E-Discovery: Some Technical Things Lawyers Need to Know
September 8, 2016
Faculty: Sarah Montgomery, Attorney with the Executive Office of the U.S. Department of Justice & Adjunct Professor, University of South Carolina School of Law
Attendees will learn the basics about metadata, as well as metrics and technical terms that will help them navigate in E-Discovery or other matters where computer files and technology impact their area of practice
September 22, 2016
Faculty: Marti Phillips, Director, Identity Theft Unit | Deputy Administrator
Have you ever received a data breach notice? Do you know how valuable your personal information is? During 2015, at least 626,300 South Carolina residents had their information compromised by data breaches. And according to the Bureau of Justice Statistics, an estimated 17.6 million people, or about 7 percent of U.S. residents age 16 or older, were victims of at least one incident of identity theft in 2014. This presentation will provide an introduction and overview of identity theft trends in South Carolina as well remedies for victims.
Protecting Health Information: HIPAA and Beyond
October 20, 2016
Faculty: Alexander M White, Deputy Chief Privacy Officer for the State of South Carolina
Since the passage of the Health Insurance Portability and Accountability Act (HIPAA) in 1996, health information privacy has become one of the more defined areas of privacy law in the United States. However, that does not mean the field is standing still: both the law and the technology are constantly evolving. In this session, we will discuss the important concepts that make up HIPAA and subsequent laws; how newly-implemented audits are changing healthcare regulation; and how the trendy devices collecting the most health information, wearables, fit in to existing regulatory frameworks.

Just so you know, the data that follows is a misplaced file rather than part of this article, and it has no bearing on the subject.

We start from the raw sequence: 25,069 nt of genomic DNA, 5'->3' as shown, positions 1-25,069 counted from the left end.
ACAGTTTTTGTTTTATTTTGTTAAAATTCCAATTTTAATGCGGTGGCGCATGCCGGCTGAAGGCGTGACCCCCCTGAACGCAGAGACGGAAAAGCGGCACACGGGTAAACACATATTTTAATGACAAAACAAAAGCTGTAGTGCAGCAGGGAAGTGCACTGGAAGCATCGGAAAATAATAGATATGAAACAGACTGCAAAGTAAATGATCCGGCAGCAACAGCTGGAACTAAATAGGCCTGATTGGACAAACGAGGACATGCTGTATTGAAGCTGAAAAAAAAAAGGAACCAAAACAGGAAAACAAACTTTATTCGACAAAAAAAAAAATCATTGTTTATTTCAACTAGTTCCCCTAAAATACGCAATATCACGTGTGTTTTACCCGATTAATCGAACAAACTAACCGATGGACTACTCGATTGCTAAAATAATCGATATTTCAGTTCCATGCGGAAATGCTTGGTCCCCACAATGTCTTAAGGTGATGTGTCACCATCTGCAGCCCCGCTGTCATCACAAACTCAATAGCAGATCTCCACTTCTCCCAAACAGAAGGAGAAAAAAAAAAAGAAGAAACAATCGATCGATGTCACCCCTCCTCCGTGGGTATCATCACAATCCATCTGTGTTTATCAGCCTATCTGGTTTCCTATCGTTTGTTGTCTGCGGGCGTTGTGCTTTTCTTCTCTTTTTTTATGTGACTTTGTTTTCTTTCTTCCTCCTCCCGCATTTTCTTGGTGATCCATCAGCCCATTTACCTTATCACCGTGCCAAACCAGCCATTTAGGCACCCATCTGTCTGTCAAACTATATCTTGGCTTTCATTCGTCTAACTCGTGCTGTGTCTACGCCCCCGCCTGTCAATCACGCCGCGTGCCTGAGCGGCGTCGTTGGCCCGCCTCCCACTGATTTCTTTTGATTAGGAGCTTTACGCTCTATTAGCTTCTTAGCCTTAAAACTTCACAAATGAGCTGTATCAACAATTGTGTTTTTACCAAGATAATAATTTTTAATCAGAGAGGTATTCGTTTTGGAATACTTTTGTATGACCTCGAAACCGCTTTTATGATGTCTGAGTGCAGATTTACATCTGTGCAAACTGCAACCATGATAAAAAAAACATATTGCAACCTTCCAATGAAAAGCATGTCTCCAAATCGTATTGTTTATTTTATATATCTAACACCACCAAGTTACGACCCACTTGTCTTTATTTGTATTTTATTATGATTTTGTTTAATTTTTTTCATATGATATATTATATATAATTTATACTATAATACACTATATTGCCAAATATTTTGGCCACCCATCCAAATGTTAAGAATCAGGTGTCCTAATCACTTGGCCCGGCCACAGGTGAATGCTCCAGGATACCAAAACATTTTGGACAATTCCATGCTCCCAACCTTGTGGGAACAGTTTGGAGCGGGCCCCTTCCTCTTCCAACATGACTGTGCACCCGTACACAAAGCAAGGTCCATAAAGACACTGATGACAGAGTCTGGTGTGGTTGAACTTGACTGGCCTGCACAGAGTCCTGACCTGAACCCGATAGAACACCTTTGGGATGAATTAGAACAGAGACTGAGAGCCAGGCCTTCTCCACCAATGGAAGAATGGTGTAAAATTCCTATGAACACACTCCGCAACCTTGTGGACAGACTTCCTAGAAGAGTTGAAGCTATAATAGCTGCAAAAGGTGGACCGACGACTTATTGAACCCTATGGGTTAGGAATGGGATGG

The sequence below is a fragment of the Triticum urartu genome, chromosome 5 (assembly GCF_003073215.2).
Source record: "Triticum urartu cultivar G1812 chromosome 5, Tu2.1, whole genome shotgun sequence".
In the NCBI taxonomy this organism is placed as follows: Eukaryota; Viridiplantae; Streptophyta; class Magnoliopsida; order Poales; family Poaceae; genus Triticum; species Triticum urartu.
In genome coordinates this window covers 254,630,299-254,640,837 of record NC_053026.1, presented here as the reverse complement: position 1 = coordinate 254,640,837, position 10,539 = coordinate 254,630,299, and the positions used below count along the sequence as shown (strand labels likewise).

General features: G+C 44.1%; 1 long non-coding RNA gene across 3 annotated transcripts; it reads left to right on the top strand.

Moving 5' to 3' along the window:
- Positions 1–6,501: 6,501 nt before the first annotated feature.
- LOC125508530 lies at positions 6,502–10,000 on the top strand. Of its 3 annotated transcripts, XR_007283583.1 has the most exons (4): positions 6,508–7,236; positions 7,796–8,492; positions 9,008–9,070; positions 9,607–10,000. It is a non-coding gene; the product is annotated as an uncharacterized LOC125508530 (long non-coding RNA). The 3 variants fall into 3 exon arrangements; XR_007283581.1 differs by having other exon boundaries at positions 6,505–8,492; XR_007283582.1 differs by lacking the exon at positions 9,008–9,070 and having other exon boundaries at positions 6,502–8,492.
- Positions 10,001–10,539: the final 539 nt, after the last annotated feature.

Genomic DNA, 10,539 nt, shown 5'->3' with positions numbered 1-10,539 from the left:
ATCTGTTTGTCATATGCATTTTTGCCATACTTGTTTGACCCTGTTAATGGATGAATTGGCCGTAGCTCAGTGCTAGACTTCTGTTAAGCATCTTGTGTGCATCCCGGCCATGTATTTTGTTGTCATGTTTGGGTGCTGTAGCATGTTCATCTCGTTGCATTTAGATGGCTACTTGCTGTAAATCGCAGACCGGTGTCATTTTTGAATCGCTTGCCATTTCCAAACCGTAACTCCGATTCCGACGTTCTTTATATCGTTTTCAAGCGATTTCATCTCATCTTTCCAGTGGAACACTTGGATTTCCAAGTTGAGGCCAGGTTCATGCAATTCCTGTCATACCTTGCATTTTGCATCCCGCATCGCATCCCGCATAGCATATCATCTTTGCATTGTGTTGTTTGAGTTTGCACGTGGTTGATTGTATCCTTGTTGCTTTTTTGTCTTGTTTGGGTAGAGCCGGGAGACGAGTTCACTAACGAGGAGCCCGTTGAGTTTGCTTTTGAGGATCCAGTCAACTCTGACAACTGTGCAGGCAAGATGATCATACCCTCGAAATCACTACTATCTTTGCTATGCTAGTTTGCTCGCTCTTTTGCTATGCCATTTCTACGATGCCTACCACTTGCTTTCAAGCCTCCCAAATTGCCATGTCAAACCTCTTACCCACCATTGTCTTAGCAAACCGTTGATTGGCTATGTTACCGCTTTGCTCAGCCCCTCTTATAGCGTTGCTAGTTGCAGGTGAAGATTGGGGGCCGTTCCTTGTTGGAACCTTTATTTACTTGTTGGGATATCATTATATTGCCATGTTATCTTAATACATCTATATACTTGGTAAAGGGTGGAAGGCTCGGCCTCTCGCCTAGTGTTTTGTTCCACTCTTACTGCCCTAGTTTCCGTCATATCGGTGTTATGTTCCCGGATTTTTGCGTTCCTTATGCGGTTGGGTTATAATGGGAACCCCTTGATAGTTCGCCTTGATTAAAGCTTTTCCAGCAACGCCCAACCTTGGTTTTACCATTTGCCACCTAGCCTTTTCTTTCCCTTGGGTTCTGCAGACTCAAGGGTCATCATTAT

Police Body-Cams: Practical, Policy, and Legal Implications
October 27, 2016
Faculty: Seth Stoughton, Assistant Professor of Law
Body-worn camera systems are quickly becoming an essential piece of policing equipment at agencies across the country. In this seminar, Professor Seth Stoughton will identify the potential advantages that police body-cams offer to law enforcement and to police/community relations. He will discuss the practical, policy, and legal implications that must be kept in mind as lawyers, police executives, policymakers, and communities adopt and evaluate this promising new technology.
Practice Management — Why It Is “Sanity Software” for Lawyers
November 3, 2016
Faculty: Steve Best, Partner for the Affinity Consulting Group and chair of the 2016 ABA Techshow
It’s impossible to manage any law practice if you don’t have a good handle on the status of every matter. The Model Rules require that a lawyer act with reasonable diligence and promptness when representing a client and knowing how to harness the power of practice management is key. Our presenter will cover both cloud-based and traditional software offerings for practice management and highlight the differences & similarities so you can make an informed decision on what system will work best for you and your practice.
Defense and Offense on the Internet: The Terminology of ‘Attacks’
November 17, 2016
Faculty: Marcos Vieyra, Chief Information Security Officer for the State of South Carolina
What is defense and offense in the context of the Internet? Do offensive activities always constitute an attack? Could some defensive actions, such as “hunting” within one’s own organizational boundaries, constitute an attack by a defender? Is accurate attribution of an attack within reach of average organizations, and if not, where does that leave us?
As an attorney, how would you advise a client with regard to these questions, either from an offensive-capability perspective or from a what-to-do-as-a-defender perspective? How might you help a client develop effective information security policy and governance given this state of affairs? Join us for a brief overview of these topics, and a defense-oriented approach to life on the Internet.